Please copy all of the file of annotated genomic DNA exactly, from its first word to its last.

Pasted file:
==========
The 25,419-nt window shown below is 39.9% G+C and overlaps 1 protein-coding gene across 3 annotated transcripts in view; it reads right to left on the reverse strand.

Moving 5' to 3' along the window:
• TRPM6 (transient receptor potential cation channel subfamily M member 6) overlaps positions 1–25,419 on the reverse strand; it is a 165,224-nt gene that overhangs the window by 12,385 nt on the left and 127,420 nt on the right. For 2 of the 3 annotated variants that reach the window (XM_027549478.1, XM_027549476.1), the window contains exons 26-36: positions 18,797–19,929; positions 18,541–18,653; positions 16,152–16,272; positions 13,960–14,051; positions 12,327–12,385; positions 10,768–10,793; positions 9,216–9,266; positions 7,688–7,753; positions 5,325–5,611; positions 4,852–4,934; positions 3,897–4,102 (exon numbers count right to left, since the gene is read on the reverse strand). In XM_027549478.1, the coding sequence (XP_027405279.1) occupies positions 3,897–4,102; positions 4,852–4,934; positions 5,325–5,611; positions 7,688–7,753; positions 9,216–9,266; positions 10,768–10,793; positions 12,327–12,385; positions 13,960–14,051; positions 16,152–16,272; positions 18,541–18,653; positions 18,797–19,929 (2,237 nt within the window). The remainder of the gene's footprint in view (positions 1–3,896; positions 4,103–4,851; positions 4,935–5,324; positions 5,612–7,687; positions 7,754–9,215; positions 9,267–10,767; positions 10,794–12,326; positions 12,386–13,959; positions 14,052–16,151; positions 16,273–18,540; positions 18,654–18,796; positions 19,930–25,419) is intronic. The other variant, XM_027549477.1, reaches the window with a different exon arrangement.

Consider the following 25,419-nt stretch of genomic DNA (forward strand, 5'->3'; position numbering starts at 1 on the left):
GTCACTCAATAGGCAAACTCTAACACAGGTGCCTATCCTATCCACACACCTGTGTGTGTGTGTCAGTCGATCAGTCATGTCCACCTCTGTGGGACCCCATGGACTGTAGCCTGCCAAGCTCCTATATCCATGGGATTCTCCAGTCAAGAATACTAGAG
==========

The 25,419-nt window shown below is 39.9% G+C and overlaps 1 protein-coding gene across 3 annotated transcripts in view; it reads right to left on the reverse strand.

Moving 5' to 3' along the window:
• TRPM6 (transient receptor potential cation channel subfamily M member 6) overlaps positions 1–25,419 on the reverse strand; it is a 165,224-nt gene that overhangs the window by 12,385 nt on the left and 127,420 nt on the right. For 2 of the 3 annotated variants that reach the window (XM_027549478.1, XM_027549476.1), the window contains exons 26-36: positions 18,797–19,929; positions 18,541–18,653; positions 16,152–16,272; positions 13,960–14,051; positions 12,327–12,385; positions 10,768–10,793; positions 9,216–9,266; positions 7,688–7,753; positions 5,325–5,611; positions 4,852–4,934; positions 3,897–4,102 (exon numbers count right to left, since the gene is read on the reverse strand). In XM_027549478.1, the coding sequence (XP_027405279.1) occupies positions 3,897–4,102; positions 4,852–4,934; positions 5,325–5,611; positions 7,688–7,753; positions 9,216–9,266; positions 10,768–10,793; positions 12,327–12,385; positions 13,960–14,051; positions 16,152–16,272; positions 18,541–18,653; positions 18,797–19,929 (2,237 nt within the window). The remainder of the gene's footprint in view (positions 1–3,896; positions 4,103–4,851; positions 4,935–5,324; positions 5,612–7,687; positions 7,754–9,215; positions 9,267–10,767; positions 10,794–12,326; positions 12,386–13,959; positions 14,052–16,151; positions 16,273–18,540; positions 18,654–18,796; positions 19,930–25,419) is intronic. The other variant, XM_027549477.1, reaches the window with a different exon arrangement.

Consider the following 25,419-nt stretch of genomic DNA (forward strand, 5'->3'; position numbering starts at 1 on the left):
GTCACTCAATAGGCAAACTCTAACACAGGTGCCTATCCTATCCACACACCTGTGTGTGTGTGTCAGTCGATCAGTCATGTCCACCTCTGTGGGACCCCATGGACTGTAGCCTGCCAAGCTCCTATATCCATGGGATTCTCCAGTCAAGAATACTAGAG